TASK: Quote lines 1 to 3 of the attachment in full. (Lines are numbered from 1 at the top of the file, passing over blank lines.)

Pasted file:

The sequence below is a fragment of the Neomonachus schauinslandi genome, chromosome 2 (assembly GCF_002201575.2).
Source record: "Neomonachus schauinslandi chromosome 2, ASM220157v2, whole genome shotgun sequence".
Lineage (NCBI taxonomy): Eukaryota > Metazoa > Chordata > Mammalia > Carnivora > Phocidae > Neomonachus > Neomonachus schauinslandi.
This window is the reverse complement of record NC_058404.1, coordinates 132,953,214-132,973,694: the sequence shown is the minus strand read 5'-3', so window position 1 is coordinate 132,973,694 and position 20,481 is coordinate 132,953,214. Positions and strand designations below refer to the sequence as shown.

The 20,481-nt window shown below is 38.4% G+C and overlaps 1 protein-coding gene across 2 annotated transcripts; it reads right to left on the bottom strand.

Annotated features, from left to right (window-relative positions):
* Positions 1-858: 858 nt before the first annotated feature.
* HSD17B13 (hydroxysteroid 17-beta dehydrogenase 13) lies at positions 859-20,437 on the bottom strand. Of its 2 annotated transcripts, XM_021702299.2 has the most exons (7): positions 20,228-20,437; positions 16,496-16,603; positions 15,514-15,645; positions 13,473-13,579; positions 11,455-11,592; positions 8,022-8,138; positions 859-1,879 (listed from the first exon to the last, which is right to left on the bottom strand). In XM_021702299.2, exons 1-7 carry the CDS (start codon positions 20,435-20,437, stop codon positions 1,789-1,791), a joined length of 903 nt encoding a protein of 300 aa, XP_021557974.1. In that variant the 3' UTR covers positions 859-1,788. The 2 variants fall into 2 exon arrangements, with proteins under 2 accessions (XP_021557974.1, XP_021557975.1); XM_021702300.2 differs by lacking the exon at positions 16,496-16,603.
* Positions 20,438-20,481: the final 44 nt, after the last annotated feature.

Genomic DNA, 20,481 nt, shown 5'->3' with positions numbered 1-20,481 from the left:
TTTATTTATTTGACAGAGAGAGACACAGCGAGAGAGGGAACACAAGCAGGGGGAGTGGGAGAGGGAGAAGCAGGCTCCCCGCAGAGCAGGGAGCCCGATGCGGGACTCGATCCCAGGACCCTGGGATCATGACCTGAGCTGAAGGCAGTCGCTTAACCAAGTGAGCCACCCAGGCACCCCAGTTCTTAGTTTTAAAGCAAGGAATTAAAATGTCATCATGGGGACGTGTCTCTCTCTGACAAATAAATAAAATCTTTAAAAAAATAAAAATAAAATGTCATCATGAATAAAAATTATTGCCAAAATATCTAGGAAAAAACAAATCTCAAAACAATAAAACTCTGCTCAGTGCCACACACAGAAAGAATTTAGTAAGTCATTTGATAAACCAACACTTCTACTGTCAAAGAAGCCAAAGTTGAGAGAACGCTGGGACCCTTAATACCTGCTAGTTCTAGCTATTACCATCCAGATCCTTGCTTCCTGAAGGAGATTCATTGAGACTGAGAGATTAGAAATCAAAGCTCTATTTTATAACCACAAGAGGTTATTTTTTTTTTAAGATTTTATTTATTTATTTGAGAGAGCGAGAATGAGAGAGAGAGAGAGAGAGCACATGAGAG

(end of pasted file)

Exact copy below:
The sequence below is a fragment of the Neomonachus schauinslandi genome, chromosome 2 (assembly GCF_002201575.2).
Source record: "Neomonachus schauinslandi chromosome 2, ASM220157v2, whole genome shotgun sequence".
Lineage (NCBI taxonomy): Eukaryota > Metazoa > Chordata > Mammalia > Carnivora > Phocidae > Neomonachus > Neomonachus schauinslandi.